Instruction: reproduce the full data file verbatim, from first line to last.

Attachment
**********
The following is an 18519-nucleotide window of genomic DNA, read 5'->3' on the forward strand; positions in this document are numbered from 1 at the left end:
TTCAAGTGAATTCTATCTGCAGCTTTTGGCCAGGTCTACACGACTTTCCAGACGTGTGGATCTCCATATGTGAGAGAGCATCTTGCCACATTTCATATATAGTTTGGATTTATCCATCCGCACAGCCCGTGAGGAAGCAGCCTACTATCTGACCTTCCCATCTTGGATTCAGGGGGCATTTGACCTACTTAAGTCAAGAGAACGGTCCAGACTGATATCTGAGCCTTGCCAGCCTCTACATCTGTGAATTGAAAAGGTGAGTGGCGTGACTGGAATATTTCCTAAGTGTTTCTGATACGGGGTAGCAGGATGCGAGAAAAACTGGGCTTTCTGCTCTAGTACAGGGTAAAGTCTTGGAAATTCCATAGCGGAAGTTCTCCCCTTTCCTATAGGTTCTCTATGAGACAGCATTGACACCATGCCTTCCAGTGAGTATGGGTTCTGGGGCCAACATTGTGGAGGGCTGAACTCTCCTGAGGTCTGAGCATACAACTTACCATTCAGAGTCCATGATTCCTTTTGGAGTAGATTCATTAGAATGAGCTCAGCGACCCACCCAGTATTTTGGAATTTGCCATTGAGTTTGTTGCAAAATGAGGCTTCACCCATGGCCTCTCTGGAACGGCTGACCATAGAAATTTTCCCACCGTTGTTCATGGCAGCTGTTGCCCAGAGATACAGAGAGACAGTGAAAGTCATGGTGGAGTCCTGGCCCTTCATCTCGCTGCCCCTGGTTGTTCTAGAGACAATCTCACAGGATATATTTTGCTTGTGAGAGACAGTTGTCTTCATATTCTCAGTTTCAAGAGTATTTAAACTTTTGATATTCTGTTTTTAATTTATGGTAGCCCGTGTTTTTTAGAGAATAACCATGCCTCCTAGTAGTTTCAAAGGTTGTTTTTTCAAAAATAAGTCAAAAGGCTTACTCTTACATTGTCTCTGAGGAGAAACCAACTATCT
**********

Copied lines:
The following is an 18519-nucleotide window of genomic DNA, read 5'->3' on the forward strand; positions in this document are numbered from 1 at the left end:
TTCAAGTGAATTCTATCTGCAGCTTTTGGCCAGGTCTACACGACTTTCCAGACGTGTGGATCTCCATATGTGAGAGAGCATCTTGCCACATTTCATATATAGTTTGGATTTATCCATCCGCACAGCCCGTGAGGAAGCAGCCTACTATCTGACCTTCCCATCTTGGATTCAGGGGGCATTTGACCTACTTAAGTCAAGAGAACGGTCCAGACTGATATCTGAGCCTTGCCAGCCTCTACATCTGTGAATTGAAAAGGTGAGTGGCGTGACTGGAATATTTCCTAAGTGTTTCTGATACGGGGTAGCAGGATGCGAGAAAAACTGGGCTTTCTGCTCTAGTACAGGGTAAAGTCTTGGAAATTCCATAGCGGAAGTTCTCCCCTTTCCTATAGGTTCTCTATGAGACAGCATTGACACCATGCCTTCCAGTGAGTATGGGTTCTGGGGCCAACATTGTGGAGGGCTGAACTCTCCTGAGGTCTGAGCATACAACTTACCATTCAGAGTCCATGATTCCTTTTGGAGTAGATTCATTAGAATGAGCTCAGCGACCCACCCAGTATTTTGGAATTTGCCATTGAGTTTGTTGCAAAATGAGGCTTCACCCATGGCCTCTCTGGAACGGCTGACCATAGAAATTTTCCCACCGTTGTTCATGGCAGCTGTTGCCCAGAGATACAGAGAGACAGTGAAAGTCATGGTGGAGTCCTGGCCCTTCATCTCGCTGCCCCTGGTTGTTCTAGAGACAATCTCACAGGATATATTTTGCTTGTGAGAGACAGTTGTCTTCATATTCTCAGTTTCAAGAGTATTTAAACTTTTGATATTCTGTTTTTAATTTATGGTAGCCCGTGTTTTTTAGAGAATAACCATGCCTCCTAGTAGTTTCAAAGGTTGTTTTTTCAAAAATAAGTCAAAAGGCTTACTCTTACATTGTCTCTGAGGAGAAACCAACTATCT